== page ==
Yemen forces loyal to the Houthis launched a series of weekend attacks against military targets in Saudi Arabia. The Houthis have vowed to take the war to the Saudi Coalition’s own doorstep until they withdraw from Yemeni territory.
JIZAN, SAUDI ARABIA — Yemen’s army, loyal to the Houthis, launched a large-scale military operation on Sunday against the Saudi military bases in the Kingdom’s southwestern region of Jizan, some 900 kilometers (560 miles) south of the Saudi capital of Riyadh. The operation comes as the deadly Saudi war against Yemen enters its fourth year.
At least 20 Saudi troops, including high-ranking officers, have been killed so far. Footage of attacks released on Monday by Yemen’s Ansar Allah Media Center shows the bodies of deceased Saudi soldiers still unable to be retrieved by Saudi forces, despite Saudi air superiority. Yemeni forces also took control of U.S.-manufactured weapons caches left behind in the Saudi bases.
Brigadier General Yahya Saree, spokesman of the Houthi-allied Yemeni Armed Forces, announced late Sunday that the attack, which was carried out after extensive intelligence gathering, targeted 15 Saudi military sites, including al- Sefah, al Qeimah and Seyabeh. The attack reportedly injured a large number of Saudi soldiers and destroyed at least five armored vehicles.
A source inside of Yemen’s Houthi-allied military confirmed to MintPress that more military operations against Saudi Arabia would be launched in the coming days if Saudi Arabia does not stop its war on Yemen. The source added that countries supporting the Saudi Coalition would also be targeted, but did not specify the countries or how they would be targeted.
According to leaders of Yemen’s Houthi-allied armed forces, which have been defending Yemen against the Saudi Coalition’s incursion into their country since it began in 2015, offensive attacks against Coalition targets inside of Saudi Arabia and the UAE will increase in 2019, until the Coalition withdraws from Yemen.
Elsewhere in the country, Yemen’s Houthi-allied armed forces army shot down an MQ-1 Predator drone in the Hamdan district north of the capital Sana’a. The MQ-1 is an American-made remotely-piloted aircraft built by General Atomics and used primarily by the U.S. Air Force and Central Intelligence Agency. The drone was reportedly on a reconnaissance mission when it was shot down.
Mahdi Mashat — president of the Supreme Political Council, the highest political authority in Sana’a — said that if the Coalition is determined to “close all the windows of peace,” difficult and painful choices will have to be made. Mashat went on to warn the Saudis that continuing the war would not be in their interest.
Mashat’s warning comes as the Coalition war against Yemen enters its fourth year. It was in March 2015 that Saudi Arabia shocked the world by building a coalition of Arab states backed by the U.S. and Britain and began launching a seemingly endless barrage of airstrikes throughout Yemen, leaving thousands dead and triggering the world’s worst humanitarian crisis, according to the United Nations.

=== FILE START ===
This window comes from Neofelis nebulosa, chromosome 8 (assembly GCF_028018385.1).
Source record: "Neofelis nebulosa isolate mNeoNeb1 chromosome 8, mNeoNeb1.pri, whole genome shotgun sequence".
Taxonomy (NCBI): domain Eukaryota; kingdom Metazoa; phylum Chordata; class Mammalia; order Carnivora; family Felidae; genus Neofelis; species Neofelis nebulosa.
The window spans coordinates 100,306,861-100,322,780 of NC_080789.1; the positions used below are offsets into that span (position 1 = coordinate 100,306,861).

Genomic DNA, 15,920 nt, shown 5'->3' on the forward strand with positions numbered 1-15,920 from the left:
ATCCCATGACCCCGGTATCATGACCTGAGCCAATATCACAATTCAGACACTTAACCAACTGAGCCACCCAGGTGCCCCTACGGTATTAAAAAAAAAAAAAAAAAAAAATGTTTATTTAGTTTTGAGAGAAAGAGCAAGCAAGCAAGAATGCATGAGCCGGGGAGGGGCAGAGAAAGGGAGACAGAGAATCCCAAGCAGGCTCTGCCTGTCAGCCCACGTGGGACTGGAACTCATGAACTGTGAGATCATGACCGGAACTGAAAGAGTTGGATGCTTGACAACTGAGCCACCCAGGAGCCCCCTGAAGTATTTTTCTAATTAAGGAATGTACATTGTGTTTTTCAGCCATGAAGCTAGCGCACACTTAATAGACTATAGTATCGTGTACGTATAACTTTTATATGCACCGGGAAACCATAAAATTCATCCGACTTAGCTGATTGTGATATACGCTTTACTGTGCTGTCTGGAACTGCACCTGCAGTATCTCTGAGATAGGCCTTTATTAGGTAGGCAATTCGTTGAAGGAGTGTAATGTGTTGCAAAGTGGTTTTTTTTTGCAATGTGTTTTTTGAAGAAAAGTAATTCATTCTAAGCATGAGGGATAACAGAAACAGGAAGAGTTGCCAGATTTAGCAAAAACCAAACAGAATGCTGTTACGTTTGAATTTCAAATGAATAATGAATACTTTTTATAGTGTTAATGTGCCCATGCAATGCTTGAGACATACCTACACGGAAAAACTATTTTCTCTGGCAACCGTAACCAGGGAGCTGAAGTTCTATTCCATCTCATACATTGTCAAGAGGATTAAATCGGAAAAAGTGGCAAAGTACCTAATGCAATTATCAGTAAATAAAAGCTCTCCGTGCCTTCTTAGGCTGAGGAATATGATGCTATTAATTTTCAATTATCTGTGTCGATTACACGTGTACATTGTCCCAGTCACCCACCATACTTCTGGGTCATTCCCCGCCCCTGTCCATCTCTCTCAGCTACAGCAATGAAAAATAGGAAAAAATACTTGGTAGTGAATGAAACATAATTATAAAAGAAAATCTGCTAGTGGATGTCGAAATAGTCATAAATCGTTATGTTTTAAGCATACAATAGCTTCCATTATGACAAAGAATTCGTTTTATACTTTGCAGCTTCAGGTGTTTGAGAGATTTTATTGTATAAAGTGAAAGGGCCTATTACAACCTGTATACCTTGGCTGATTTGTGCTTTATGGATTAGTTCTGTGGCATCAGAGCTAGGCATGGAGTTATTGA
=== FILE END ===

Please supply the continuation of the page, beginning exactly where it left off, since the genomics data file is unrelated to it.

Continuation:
According to the Armed Conflict Location & Event Data Project (ACLED), a nonprofit conflict-research organization, more than 60,000 people have been killed in Yemen since 2015, not including deaths caused by disease, epidemics, and malnutrition.
To the streets to mark a grim anniversary
Meanwhile, mass demonstrations are expected to take place on Tuesday to commemorate the fourth anniversary of the Saudi-led war on Yemen. Hundreds of thousands of Yemenis are expected to take to the streets in a show of steadfastness, a challenge to the Saudi-led Coalition, and pledge of resistance to foreign forces in Yemen.
The anniversary of the war comes as a new wave of cholera is sweeping the country. According to the UN, nearly 110,000 suspected cases of cholera have been reported in Yemen since the beginning of January, including 190 deaths related to the largely preventable disease. But the exact numbers are not known and aid groups warn the toll is likely to be at least three times higher.
The UN recently said that children under the age of five make up nearly a third of the 108,889 cholera cases reported between January 1 and March 17, and the UN Office for Humanitarian Affairs (OCHA) said, “The spike is concentrated in six governorates including in the Red Sea port of Hodeida and Sana’a.”
In 2019, Yemen’s people are more vulnerable than ever, as their country undergoes the largest food-security crisis in the world, with over 20 million people at risk, more than two-thirds of the country’s total population. That is an increase of 13 percent from 2018.
Moreover, nearly 10 million people suffer from extreme hunger, while approximately 240,000 face catastrophic food consumption gaps. Additionally, an estimated 7.4 million people need treatment to prevent malnutrition and 3.2 million people need treatment for acute malnutrition, including 2 million children under the age of five and over 1 million pregnant and lactating women.
Top photo | This image released by the Ansarallah Media Center shows a fighter from Yemen’s armed forces outside of a Saudi military site in the Southwest Saudi province of Jizan. Photo | AMC
Ahmed AbdulKareem is a Yemeni journalist. He covers the war in Yemen for MintPress News as well as local Yemeni media.